Reading without Subways

I don’t know that I would always have defined myself as a “reader” but in the past five years, it is quickly becoming one of the hats I wear and love. When people ask me my hobbies, reading is the first one I mention. My husband teases me that in my ideal future, I would be very content as an 80 year old woman who just rides the New York subway and reads books all day. He is not wrong.

Books and reading are one way I remember I’m an adult with a brain. Sometimes after the 89th reenactment of Fireman Sam saving the day or the 3rd poopy diaper, I forget that I like to think and like to learn. I get frustrated and feel a little trapped. Reading is my favorite way of learning. On a side note, Bill Gates agrees with me.

So, since I last posted about books, I have read another mystery series- The Gaslight Mysteries based in turn of the century New York City with a great female protagonist, Sarah Brandt. They are not too dark and not too challenging, which is good for someone who is just trying to get through morning sickness and pregnancy insomnia.

But I’ve also read some other books, four in particular that I loved. No two of which are alike, which may have added to my enjoyment of them.

Just Mercy by Bryan Stevenson was recommended by a few friends and John Grisham (in a magazine article). I was so moved by the book that I gave it to all my family members for Christmas. This is an important book that looks at our criminal justice system, how it disadvantages entire communities and the very hard work that a small group of people are doing to change it. I wept at night while reading it and despite the tough topic, found myself hopeful at the end of it, as well as convicted about what I can do to help. I truly believe everyone should read this book.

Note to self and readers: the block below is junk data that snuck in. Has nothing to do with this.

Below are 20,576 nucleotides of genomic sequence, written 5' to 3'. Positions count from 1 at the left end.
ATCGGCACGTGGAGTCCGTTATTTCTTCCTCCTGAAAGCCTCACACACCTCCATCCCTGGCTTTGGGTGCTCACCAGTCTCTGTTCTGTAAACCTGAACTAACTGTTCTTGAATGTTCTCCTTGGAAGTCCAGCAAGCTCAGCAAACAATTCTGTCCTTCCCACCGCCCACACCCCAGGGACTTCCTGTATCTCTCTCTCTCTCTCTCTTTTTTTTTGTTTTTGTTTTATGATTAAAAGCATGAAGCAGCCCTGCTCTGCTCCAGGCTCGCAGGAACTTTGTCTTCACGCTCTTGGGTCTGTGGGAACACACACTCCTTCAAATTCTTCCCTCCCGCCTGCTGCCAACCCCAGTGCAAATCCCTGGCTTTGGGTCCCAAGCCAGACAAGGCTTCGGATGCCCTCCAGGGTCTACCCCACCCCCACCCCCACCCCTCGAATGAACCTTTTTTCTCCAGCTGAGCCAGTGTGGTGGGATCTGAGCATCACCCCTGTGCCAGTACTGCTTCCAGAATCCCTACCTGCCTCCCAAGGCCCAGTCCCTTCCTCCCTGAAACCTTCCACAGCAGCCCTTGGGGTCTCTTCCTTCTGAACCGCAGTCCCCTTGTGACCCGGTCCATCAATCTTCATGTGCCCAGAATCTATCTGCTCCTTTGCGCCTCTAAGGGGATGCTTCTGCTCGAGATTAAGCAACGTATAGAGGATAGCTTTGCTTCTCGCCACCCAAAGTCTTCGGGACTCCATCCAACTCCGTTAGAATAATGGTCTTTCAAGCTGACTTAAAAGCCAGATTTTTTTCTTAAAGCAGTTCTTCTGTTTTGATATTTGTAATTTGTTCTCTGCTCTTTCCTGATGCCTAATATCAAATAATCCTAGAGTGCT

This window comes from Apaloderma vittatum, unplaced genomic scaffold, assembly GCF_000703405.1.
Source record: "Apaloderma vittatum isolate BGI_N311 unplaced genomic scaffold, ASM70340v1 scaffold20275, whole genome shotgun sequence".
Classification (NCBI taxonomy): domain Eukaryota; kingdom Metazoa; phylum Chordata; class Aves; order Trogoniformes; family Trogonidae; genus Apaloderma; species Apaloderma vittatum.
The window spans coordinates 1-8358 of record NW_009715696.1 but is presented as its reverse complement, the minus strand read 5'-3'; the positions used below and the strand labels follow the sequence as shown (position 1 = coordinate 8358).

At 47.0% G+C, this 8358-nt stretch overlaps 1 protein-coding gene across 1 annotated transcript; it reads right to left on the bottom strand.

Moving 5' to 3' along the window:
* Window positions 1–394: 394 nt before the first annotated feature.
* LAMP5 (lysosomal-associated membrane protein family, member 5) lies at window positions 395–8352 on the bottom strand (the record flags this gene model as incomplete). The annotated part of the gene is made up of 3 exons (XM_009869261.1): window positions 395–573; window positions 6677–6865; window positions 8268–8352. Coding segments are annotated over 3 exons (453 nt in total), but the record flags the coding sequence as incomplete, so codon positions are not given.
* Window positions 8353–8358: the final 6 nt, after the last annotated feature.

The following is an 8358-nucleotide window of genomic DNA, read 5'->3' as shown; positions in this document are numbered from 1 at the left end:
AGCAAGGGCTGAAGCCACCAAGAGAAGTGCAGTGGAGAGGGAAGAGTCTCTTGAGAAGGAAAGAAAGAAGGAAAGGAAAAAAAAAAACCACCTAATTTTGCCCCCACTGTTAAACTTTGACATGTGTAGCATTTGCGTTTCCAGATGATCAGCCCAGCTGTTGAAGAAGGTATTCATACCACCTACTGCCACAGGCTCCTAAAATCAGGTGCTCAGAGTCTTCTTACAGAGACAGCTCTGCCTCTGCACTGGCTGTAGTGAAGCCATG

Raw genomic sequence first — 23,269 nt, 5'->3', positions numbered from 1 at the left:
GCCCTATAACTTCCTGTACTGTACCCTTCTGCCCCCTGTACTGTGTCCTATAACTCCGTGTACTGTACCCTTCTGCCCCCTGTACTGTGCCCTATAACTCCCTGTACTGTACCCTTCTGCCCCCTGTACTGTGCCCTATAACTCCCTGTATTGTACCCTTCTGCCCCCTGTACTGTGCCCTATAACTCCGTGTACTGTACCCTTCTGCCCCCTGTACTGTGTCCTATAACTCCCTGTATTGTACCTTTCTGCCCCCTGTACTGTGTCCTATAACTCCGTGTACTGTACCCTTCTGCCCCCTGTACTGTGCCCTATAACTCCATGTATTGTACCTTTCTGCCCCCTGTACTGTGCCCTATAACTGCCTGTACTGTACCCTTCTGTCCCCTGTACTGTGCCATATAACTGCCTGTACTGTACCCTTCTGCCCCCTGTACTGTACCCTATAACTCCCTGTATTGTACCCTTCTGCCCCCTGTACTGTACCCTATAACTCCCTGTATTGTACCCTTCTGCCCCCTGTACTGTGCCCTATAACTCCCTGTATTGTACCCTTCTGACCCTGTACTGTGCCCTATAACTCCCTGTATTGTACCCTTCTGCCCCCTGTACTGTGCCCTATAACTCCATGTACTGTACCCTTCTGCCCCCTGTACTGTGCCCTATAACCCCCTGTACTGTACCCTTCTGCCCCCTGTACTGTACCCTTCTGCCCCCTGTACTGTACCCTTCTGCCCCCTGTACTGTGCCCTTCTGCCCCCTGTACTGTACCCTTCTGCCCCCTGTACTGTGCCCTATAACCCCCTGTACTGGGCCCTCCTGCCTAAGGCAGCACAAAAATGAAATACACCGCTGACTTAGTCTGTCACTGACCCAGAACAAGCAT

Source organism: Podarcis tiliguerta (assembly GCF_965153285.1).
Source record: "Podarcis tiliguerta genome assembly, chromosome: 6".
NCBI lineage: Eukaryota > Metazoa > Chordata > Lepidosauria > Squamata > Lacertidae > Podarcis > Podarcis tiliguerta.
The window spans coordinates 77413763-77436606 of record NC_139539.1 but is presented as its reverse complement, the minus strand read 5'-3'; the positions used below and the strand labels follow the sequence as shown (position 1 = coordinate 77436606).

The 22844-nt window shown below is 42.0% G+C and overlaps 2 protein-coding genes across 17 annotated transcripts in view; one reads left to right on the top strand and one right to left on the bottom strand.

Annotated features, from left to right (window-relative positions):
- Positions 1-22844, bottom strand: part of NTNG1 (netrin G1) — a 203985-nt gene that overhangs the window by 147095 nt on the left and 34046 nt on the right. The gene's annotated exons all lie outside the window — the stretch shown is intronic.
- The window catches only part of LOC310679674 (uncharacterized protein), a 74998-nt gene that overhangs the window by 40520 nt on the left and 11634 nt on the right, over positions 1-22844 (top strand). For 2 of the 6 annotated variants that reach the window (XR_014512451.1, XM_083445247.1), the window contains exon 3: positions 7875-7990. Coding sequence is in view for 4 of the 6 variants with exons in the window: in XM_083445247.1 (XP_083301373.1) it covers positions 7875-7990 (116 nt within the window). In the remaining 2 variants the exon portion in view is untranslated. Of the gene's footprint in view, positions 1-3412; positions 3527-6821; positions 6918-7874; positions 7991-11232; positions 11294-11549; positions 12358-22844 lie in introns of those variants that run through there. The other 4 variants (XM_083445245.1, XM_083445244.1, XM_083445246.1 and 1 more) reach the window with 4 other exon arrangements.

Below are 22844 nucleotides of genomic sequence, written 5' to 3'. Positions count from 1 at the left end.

The Tears of Dark Water by Corban Addison was another favorite. I always love his books- A Walk Across the Sun brought the issue of human trafficking to my attention and The Tears of Dark Water was similar. I could not put this book down and it made me look at the plot from lots of different perspectives. Detailed, compelling and beautiful, I was transported to a land halfway around the world that is radically different from where I live.

Girl Waits with Gun by Amy Stewart was recommended by the NPR Book Concierge, an app I plan to use more often. I loved this story of Constance Kopp and her sisters, women who did not fit the mold in 1914, who rather than running and hiding from trouble face it head on. Each of the characters made me laugh and I found myself smiling at their antics and impressed with their courage.

And lastly, if there were such a thing as a reading hero, mine would be Kristen Robbins Warren, my former roommate and all-star middle school teacher in Brooklyn. I read her blog, A Kind of Library, regularly and love her reviews and recommendations. Recently, she recommended Hunting and Gathering by Anna Galvada, a French novel, translated into English (I’m not quite that good at French yet) about two lonely characters who find one another and gather a group of misfits to create their own place of belonging and home. The language is beautiful and I had a lot of fun recognizing many of the cultural references and general attitudes. The book is, as Kristin says, a micro-issue book, looking at how we find one another, connect with one another and create belonging.

Read them. Love them. Hate them. Let me know.

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One thought on “Reading without Subways

  1. I am so impressed and pleased that you can read and retain such quantities of literature while being a great mom to two and a fraction of children.

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